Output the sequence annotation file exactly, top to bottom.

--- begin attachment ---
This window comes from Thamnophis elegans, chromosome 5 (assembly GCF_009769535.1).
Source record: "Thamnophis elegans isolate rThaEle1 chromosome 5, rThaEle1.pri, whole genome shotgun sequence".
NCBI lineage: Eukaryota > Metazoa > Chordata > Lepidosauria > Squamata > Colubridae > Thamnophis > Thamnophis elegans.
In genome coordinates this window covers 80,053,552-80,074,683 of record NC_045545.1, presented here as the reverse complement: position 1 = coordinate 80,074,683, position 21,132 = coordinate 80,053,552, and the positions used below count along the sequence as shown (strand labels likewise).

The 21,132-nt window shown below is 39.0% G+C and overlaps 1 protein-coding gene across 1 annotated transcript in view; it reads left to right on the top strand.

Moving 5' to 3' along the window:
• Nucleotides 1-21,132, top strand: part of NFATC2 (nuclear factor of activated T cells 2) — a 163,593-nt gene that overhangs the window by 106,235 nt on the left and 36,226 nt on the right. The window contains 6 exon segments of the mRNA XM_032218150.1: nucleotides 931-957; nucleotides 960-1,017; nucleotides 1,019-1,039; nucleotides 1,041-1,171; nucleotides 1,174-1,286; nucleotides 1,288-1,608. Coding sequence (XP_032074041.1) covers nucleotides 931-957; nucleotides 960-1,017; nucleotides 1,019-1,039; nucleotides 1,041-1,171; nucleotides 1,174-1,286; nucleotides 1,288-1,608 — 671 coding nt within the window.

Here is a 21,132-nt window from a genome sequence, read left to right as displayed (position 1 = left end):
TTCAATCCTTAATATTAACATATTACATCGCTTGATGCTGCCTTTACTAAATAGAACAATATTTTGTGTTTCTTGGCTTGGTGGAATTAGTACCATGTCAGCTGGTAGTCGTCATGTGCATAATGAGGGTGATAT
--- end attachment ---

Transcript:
This window comes from Thamnophis elegans, chromosome 5 (assembly GCF_009769535.1).
Source record: "Thamnophis elegans isolate rThaEle1 chromosome 5, rThaEle1.pri, whole genome shotgun sequence".
NCBI lineage: Eukaryota > Metazoa > Chordata > Lepidosauria > Squamata > Colubridae > Thamnophis > Thamnophis elegans.
In genome coordinates this window covers 80,053,552-80,074,683 of record NC_045545.1, presented here as the reverse complement: position 1 = coordinate 80,074,683, position 21,132 = coordinate 80,053,552, and the positions used below count along the sequence as shown (strand labels likewise).

The 21,132-nt window shown below is 39.0% G+C and overlaps 1 protein-coding gene across 1 annotated transcript in view; it reads left to right on the top strand.

Moving 5' to 3' along the window:
• Nucleotides 1-21,132, top strand: part of NFATC2 (nuclear factor of activated T cells 2) — a 163,593-nt gene that overhangs the window by 106,235 nt on the left and 36,226 nt on the right. The window contains 6 exon segments of the mRNA XM_032218150.1: nucleotides 931-957; nucleotides 960-1,017; nucleotides 1,019-1,039; nucleotides 1,041-1,171; nucleotides 1,174-1,286; nucleotides 1,288-1,608. Coding sequence (XP_032074041.1) covers nucleotides 931-957; nucleotides 960-1,017; nucleotides 1,019-1,039; nucleotides 1,041-1,171; nucleotides 1,174-1,286; nucleotides 1,288-1,608 — 671 coding nt within the window.

Here is a 21,132-nt window from a genome sequence, read left to right as displayed (position 1 = left end):
TTCAATCCTTAATATTAACATATTACATCGCTTGATGCTGCCTTTACTAAATAGAACAATATTTTGTGTTTCTTGGCTTGGTGGAATTAGTACCATGTCAGCTGGTAGTCGTCATGTGCATAATGAGGGTGATAT